What then was the main factor driving this transition? In contrast to coding sequences of genes, which are usually under strong purifying selection, regulatory sequences show much more rapid evolution. Compelling evidence suggests that changes in cis-regulatory sequences and transcriptional regulation in general play a pivotal role in evolution [37, 40]. Kingsley and colleagues recently identified changes in cis-regulatory modules that dictate dramatic changes in pigmentation in sticklebacks and humans . Thus the transition from unicellular flagellates to multicellular metazoans may have been driven by innovations at the transcriptional level. The convergent evolution of RFX TFs and ciliary genes (IFT genes in particular) in the common ancestor of metazoans and choanoflagellates prompt us to propose that the acquired tight control of ciliary genes at the transcription level by RFX TFs served as one of the critical driving forces in the establishment of multicellularity and the rise of metazoans.
RFX TFs and IFT genes evolved independently in pre-metazoans and their convergence, or the acquired transcriptional regulation of IFT genes by RFX TFs, may have played a pivotal role in the establishment of metazoan.
All sequence data (both genomic DNA sequences and gene annotation data including cDNA and protein sequences) were downloaded from public databases. The list of genomes and the data source are described in Additional file 2. The initial set of DNA binding domains that were used as queries for BLAST searches were taken from Human RFX1-7 , C. elegans DAF-19 , D. melanogaster dRFX , and yeast RFX1 .
Identification of RFX TFs
We carried out similarity searches using WU-BLAST (version 2.2.6; http://blast.wustl.edu) with e-value 0.01 and without sequence filter (option -F). The initial set of DBDs was used as query to search against all the mammalian proteomes (entire collection of protein peptides). The resulting DBDs were added to the query list and used to search against arthropods. The iteration of adding DBD and blasting continues until all species have been searched. A hit is accepted as a candidate DBD if the corrected percent identity over the entire domain length is >= 40%. The corrected percent identity was calculated as the number of identical positions divided by total length of the query. We also searched for candidate RFX TFs in genome sequences (DNA sequences) to ensure that no RFX TFs have been missed in the gene annotations.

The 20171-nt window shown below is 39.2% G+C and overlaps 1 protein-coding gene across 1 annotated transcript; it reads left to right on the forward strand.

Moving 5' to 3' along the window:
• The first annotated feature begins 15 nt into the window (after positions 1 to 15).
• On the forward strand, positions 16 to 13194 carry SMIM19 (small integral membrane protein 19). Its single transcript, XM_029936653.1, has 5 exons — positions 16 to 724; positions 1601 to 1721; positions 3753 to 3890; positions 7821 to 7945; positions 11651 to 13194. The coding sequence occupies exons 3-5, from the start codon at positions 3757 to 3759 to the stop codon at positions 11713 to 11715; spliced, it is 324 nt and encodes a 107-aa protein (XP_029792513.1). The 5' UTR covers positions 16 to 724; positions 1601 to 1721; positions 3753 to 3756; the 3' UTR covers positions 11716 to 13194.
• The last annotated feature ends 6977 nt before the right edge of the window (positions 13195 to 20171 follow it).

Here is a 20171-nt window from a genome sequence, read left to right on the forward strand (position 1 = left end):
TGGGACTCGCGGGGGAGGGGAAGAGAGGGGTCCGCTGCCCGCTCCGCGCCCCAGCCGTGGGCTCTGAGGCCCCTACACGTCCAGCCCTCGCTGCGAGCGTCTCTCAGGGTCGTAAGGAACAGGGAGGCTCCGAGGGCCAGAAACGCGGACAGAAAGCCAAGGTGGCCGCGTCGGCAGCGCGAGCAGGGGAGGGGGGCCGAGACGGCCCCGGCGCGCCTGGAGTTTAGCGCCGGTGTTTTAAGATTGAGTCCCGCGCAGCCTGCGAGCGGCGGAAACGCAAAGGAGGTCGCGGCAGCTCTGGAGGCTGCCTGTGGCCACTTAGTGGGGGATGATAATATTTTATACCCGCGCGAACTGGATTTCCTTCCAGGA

Identification of ciliary genes
We carried out similarity searches using WU-BLAST (version 2.2.6; http://blast.wustl.edu) with e-value 0.01 and without sequence filter (without -F). Human protein sequences were taken from NCBI and used as queries (See accession number in Additional file 3). PID was calculated as the number of identical amino acids reported by WU-BLAST over the entire length of the query.
Phylogenetic analysis was done using MEGA4 . Multiple sequence alignment was done using CLUSTALW (included in META4) with default settings. Phylogenetic trees were inferred using the Neighbor-Joining method.
Functional domain identification and analysis
Sequences for activation, B, C, and D domains were taken from previous publications. The multiple sequence alignment was performed for each domain and used as input for hmmbuild to generate a HMM profile for each domain. hmmsearch was used to scan the proteome of selected species to find regions of similar profile. Both hmmbuild and hmmsearch are part of the HMMER suite http://hmmer.janelia.org.
We thank Syed Aftab and Lucie Semenec who participated in the early phase of this project. We thank B. Brandhorst, L. Quarmby, R. Johnsen, M. Tarailo-Graovac, C. Frech, and I. Vergara for critical reading of the manuscript and for their suggestions. This project is supported by a Discovery Grants (to D.L.B. and N.C.) from the Natural Sciences and Engineering Research Council (NSERC) of Canada. J.S.C.C. holds an NSERC doctoral fellowship. D.L.B. is a Canada Research Chair in Genomics. N.C. is a Michael Smith Foundation for Health Research (MSFHR) Scholar and a Canadian Institutes of Health Research (CIHR) New Investigator.